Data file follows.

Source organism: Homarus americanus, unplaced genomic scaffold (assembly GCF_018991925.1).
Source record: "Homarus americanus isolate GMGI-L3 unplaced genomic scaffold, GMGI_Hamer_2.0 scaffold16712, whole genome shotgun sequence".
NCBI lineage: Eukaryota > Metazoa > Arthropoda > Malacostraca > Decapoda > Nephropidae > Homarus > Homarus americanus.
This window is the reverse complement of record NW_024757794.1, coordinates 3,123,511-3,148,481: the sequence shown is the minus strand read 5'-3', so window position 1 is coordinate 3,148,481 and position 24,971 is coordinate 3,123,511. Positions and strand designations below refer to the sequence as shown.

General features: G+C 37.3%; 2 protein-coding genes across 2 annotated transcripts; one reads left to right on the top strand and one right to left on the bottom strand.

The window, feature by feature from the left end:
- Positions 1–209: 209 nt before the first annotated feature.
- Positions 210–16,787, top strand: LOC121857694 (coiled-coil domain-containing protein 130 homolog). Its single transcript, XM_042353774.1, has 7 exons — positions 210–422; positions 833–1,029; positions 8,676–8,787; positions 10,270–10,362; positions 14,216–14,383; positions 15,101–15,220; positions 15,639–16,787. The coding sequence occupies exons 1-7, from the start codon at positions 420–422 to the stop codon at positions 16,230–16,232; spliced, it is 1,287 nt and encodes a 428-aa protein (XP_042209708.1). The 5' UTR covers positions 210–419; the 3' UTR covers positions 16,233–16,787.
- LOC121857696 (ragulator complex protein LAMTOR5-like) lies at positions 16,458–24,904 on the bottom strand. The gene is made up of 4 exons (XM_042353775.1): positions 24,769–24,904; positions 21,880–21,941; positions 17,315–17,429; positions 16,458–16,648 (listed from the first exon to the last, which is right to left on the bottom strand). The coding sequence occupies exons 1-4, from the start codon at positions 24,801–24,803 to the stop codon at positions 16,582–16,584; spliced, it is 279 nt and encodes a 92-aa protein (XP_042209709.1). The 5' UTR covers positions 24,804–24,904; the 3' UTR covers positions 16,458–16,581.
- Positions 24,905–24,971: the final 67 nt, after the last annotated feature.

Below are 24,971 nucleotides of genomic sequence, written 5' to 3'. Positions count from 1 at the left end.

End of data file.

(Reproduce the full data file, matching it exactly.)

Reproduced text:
Source organism: Homarus americanus, unplaced genomic scaffold (assembly GCF_018991925.1).
Source record: "Homarus americanus isolate GMGI-L3 unplaced genomic scaffold, GMGI_Hamer_2.0 scaffold16712, whole genome shotgun sequence".
NCBI lineage: Eukaryota > Metazoa > Arthropoda > Malacostraca > Decapoda > Nephropidae > Homarus > Homarus americanus.
This window is the reverse complement of record NW_024757794.1, coordinates 3,123,511-3,148,481: the sequence shown is the minus strand read 5'-3', so window position 1 is coordinate 3,148,481 and position 24,971 is coordinate 3,123,511. Positions and strand designations below refer to the sequence as shown.

General features: G+C 37.3%; 2 protein-coding genes across 2 annotated transcripts; one reads left to right on the top strand and one right to left on the bottom strand.

The window, feature by feature from the left end:
- Positions 1–209: 209 nt before the first annotated feature.
- Positions 210–16,787, top strand: LOC121857694 (coiled-coil domain-containing protein 130 homolog). Its single transcript, XM_042353774.1, has 7 exons — positions 210–422; positions 833–1,029; positions 8,676–8,787; positions 10,270–10,362; positions 14,216–14,383; positions 15,101–15,220; positions 15,639–16,787. The coding sequence occupies exons 1-7, from the start codon at positions 420–422 to the stop codon at positions 16,230–16,232; spliced, it is 1,287 nt and encodes a 428-aa protein (XP_042209708.1). The 5' UTR covers positions 210–419; the 3' UTR covers positions 16,233–16,787.
- LOC121857696 (ragulator complex protein LAMTOR5-like) lies at positions 16,458–24,904 on the bottom strand. The gene is made up of 4 exons (XM_042353775.1): positions 24,769–24,904; positions 21,880–21,941; positions 17,315–17,429; positions 16,458–16,648 (listed from the first exon to the last, which is right to left on the bottom strand). The coding sequence occupies exons 1-4, from the start codon at positions 24,801–24,803 to the stop codon at positions 16,582–16,584; spliced, it is 279 nt and encodes a 92-aa protein (XP_042209709.1). The 5' UTR covers positions 24,804–24,904; the 3' UTR covers positions 16,458–16,581.
- Positions 24,905–24,971: the final 67 nt, after the last annotated feature.

Below are 24,971 nucleotides of genomic sequence, written 5' to 3'. Positions count from 1 at the left end.